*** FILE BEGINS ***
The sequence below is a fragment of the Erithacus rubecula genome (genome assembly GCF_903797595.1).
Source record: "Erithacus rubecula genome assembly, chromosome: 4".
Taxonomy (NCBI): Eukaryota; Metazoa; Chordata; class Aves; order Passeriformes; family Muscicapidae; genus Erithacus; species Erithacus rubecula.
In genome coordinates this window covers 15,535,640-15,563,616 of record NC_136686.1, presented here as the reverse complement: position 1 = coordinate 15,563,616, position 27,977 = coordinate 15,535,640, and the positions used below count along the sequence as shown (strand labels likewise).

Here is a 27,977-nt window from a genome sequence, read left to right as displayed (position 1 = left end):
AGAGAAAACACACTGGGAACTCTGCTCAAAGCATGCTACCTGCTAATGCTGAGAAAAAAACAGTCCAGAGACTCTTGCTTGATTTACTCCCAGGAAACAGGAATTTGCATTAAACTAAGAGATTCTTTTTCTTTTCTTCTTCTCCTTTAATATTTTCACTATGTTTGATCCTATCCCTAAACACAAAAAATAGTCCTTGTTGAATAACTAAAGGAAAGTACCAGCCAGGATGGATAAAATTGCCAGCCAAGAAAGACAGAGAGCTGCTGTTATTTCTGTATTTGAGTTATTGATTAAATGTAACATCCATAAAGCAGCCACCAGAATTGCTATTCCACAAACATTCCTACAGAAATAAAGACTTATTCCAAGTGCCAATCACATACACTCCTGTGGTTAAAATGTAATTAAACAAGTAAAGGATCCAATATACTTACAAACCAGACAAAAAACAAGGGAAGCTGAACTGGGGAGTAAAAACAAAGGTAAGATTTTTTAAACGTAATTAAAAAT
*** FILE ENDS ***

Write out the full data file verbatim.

The sequence below is a fragment of the Erithacus rubecula genome (genome assembly GCF_903797595.1).
Source record: "Erithacus rubecula genome assembly, chromosome: 4".
Taxonomy (NCBI): Eukaryota; Metazoa; Chordata; class Aves; order Passeriformes; family Muscicapidae; genus Erithacus; species Erithacus rubecula.
In genome coordinates this window covers 15,535,640-15,563,616 of record NC_136686.1, presented here as the reverse complement: position 1 = coordinate 15,563,616, position 27,977 = coordinate 15,535,640, and the positions used below count along the sequence as shown (strand labels likewise).

Here is a 27,977-nt window from a genome sequence, read left to right as displayed (position 1 = left end):
AGAGAAAACACACTGGGAACTCTGCTCAAAGCATGCTACCTGCTAATGCTGAGAAAAAAACAGTCCAGAGACTCTTGCTTGATTTACTCCCAGGAAACAGGAATTTGCATTAAACTAAGAGATTCTTTTTCTTTTCTTCTTCTCCTTTAATATTTTCACTATGTTTGATCCTATCCCTAAACACAAAAAATAGTCCTTGTTGAATAACTAAAGGAAAGTACCAGCCAGGATGGATAAAATTGCCAGCCAAGAAAGACAGAGAGCTGCTGTTATTTCTGTATTTGAGTTATTGATTAAATGTAACATCCATAAAGCAGCCACCAGAATTGCTATTCCACAAACATTCCTACAGAAATAAAGACTTATTCCAAGTGCCAATCACATACACTCCTGTGGTTAAAATGTAATTAAACAAGTAAAGGATCCAATATACTTACAAACCAGACAAAAAACAAGGGAAGCTGAACTGGGGAGTAAAAACAAAGGTAAGATTTTTTAAACGTAATTAAAAAT